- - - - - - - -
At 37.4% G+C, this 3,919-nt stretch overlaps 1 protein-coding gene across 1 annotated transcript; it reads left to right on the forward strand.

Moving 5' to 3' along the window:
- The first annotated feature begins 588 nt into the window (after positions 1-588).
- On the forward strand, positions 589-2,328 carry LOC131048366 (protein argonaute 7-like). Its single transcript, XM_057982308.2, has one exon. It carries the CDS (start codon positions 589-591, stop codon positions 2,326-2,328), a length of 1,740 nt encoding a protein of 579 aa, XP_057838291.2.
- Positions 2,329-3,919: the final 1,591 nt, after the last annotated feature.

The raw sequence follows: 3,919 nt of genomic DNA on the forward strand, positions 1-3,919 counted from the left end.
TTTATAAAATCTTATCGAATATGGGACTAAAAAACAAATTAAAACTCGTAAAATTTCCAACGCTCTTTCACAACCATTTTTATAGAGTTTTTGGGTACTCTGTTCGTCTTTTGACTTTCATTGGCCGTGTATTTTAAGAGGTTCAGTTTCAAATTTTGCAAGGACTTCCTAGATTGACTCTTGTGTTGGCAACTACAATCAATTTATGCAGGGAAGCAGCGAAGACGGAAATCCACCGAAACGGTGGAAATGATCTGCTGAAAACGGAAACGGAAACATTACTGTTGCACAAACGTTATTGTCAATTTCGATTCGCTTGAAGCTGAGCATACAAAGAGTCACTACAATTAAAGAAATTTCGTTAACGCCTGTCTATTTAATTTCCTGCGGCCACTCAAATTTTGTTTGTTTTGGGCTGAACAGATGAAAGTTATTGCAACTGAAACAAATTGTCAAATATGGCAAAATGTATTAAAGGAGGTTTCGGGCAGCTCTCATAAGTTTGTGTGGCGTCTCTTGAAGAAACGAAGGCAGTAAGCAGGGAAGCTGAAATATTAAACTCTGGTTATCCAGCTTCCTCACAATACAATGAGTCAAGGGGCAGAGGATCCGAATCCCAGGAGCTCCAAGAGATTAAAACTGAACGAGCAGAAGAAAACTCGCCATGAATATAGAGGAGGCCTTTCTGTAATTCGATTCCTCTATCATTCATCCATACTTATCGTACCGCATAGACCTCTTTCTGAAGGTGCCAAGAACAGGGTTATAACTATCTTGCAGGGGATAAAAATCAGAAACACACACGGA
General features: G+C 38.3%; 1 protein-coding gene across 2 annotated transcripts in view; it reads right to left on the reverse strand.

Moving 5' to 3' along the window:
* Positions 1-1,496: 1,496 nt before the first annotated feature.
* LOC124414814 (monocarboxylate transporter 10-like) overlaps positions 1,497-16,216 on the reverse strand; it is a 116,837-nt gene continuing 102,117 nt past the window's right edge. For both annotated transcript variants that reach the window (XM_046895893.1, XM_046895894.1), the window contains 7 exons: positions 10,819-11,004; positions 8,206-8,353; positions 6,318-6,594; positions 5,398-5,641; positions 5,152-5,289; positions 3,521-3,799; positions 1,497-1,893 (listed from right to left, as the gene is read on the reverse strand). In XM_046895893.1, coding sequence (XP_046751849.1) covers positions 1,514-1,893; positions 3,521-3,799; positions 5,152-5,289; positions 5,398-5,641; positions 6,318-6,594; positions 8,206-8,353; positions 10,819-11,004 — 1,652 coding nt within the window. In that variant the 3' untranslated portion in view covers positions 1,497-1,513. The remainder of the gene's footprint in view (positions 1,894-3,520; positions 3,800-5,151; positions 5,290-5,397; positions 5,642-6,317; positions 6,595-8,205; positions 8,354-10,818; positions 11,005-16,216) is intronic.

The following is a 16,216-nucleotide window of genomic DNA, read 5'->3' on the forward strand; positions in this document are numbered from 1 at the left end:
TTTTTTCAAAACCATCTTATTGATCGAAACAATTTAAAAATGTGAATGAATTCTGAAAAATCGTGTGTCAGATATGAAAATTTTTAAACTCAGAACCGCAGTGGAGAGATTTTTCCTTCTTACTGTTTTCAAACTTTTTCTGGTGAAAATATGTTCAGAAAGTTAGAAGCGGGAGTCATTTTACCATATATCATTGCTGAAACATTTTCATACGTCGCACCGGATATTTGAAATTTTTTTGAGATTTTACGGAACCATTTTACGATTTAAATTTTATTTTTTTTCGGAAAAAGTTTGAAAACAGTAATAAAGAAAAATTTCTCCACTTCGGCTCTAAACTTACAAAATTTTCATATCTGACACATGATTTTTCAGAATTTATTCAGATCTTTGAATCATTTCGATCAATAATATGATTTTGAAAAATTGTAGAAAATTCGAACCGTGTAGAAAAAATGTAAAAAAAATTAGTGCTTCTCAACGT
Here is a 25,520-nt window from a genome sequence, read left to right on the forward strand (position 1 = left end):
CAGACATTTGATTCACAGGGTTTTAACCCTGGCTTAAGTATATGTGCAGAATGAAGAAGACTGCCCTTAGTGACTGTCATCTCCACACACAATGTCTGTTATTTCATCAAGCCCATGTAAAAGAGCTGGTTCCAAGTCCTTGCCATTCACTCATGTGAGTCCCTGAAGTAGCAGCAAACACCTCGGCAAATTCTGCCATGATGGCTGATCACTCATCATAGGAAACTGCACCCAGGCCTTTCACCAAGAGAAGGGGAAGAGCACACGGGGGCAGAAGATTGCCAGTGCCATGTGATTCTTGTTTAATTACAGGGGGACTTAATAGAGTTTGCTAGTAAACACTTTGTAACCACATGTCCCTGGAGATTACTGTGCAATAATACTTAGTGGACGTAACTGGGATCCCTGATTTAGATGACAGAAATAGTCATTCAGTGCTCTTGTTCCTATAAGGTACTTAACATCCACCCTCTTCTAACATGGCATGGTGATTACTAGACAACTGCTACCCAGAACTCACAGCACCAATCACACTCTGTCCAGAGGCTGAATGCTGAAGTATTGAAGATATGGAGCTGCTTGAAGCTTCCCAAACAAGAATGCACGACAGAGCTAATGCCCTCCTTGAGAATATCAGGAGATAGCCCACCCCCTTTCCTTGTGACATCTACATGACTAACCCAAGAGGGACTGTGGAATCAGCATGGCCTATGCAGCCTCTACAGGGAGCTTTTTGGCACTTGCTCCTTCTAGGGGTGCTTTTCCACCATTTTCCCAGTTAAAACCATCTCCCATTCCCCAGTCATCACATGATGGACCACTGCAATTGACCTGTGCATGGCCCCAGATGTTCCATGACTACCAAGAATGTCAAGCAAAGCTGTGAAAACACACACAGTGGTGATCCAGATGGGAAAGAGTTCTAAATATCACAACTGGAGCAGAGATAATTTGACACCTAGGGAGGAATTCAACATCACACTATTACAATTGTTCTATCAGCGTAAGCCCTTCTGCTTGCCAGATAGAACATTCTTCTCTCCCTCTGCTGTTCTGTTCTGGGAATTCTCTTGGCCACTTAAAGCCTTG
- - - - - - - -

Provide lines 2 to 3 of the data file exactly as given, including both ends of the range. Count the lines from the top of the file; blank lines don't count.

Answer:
Moving 5' to 3' along the window:
- The first annotated feature begins 588 nt into the window (after positions 1-588).